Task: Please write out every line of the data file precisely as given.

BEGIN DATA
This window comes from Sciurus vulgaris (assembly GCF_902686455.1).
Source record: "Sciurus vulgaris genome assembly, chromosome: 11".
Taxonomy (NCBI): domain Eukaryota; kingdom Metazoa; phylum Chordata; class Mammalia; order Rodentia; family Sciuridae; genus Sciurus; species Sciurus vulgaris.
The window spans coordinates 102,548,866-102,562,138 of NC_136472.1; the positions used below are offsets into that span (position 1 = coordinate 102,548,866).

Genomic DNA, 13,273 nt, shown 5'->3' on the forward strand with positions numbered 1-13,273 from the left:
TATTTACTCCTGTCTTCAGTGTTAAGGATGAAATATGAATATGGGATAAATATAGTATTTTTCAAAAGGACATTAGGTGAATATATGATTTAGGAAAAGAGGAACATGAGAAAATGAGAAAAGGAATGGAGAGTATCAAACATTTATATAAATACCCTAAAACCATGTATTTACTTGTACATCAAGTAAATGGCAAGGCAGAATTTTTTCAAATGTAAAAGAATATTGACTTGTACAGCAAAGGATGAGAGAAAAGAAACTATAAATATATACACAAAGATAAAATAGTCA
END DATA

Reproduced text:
This window comes from Sciurus vulgaris (assembly GCF_902686455.1).
Source record: "Sciurus vulgaris genome assembly, chromosome: 11".
Taxonomy (NCBI): domain Eukaryota; kingdom Metazoa; phylum Chordata; class Mammalia; order Rodentia; family Sciuridae; genus Sciurus; species Sciurus vulgaris.
The window spans coordinates 102,548,866-102,562,138 of NC_136472.1; the positions used below are offsets into that span (position 1 = coordinate 102,548,866).

Genomic DNA, 13,273 nt, shown 5'->3' on the forward strand with positions numbered 1-13,273 from the left:
TATTTACTCCTGTCTTCAGTGTTAAGGATGAAATATGAATATGGGATAAATATAGTATTTTTCAAAAGGACATTAGGTGAATATATGATTTAGGAAAAGAGGAACATGAGAAAATGAGAAAAGGAATGGAGAGTATCAAACATTTATATAAATACCCTAAAACCATGTATTTACTTGTACATCAAGTAAATGGCAAGGCAGAATTTTTTCAAATGTAAAAGAATATTGACTTGTACAGCAAAGGATGAGAGAAAAGAAACTATAAATATATACACAAAGATAAAATAGTCA